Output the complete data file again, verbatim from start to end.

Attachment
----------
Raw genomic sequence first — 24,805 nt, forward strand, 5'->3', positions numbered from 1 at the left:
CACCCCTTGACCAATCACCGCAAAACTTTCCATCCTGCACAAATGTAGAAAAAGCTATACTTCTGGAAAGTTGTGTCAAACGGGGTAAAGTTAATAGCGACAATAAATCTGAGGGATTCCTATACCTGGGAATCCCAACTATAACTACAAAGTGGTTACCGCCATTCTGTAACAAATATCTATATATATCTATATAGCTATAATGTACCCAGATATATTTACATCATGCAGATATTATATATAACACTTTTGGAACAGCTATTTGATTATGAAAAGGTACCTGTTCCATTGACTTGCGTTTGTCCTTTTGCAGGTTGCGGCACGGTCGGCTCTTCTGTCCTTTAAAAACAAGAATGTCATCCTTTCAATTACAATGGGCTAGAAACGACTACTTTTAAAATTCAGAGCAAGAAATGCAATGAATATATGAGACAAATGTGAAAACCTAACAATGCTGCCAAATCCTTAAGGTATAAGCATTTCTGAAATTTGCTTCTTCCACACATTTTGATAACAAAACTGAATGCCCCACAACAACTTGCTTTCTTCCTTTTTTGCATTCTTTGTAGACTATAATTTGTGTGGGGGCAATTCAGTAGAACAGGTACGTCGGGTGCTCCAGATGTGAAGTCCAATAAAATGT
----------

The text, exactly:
Raw genomic sequence first — 24,805 nt, forward strand, 5'->3', positions numbered from 1 at the left:
CACCCCTTGACCAATCACCGCAAAACTTTCCATCCTGCACAAATGTAGAAAAAGCTATACTTCTGGAAAGTTGTGTCAAACGGGGTAAAGTTAATAGCGACAATAAATCTGAGGGATTCCTATACCTGGGAATCCCAACTATAACTACAAAGTGGTTACCGCCATTCTGTAACAAATATCTATATATATCTATATAGCTATAATGTACCCAGATATATTTACATCATGCAGATATTATATATAACACTTTTGGAACAGCTATTTGATTATGAAAAGGTACCTGTTCCATTGACTTGCGTTTGTCCTTTTGCAGGTTGCGGCACGGTCGGCTCTTCTGTCCTTTAAAAACAAGAATGTCATCCTTTCAATTACAATGGGCTAGAAACGACTACTTTTAAAATTCAGAGCAAGAAATGCAATGAATATATGAGACAAATGTGAAAACCTAACAATGCTGCCAAATCCTTAAGGTATAAGCATTTCTGAAATTTGCTTCTTCCACACATTTTGATAACAAAACTGAATGCCCCACAACAACTTGCTTTCTTCCTTTTTTGCATTCTTTGTAGACTATAATTTGTGTGGGGGCAATTCAGTAGAACAGGTACGTCGGGTGCTCCAGATGTGAAGTCCAATAAAATGT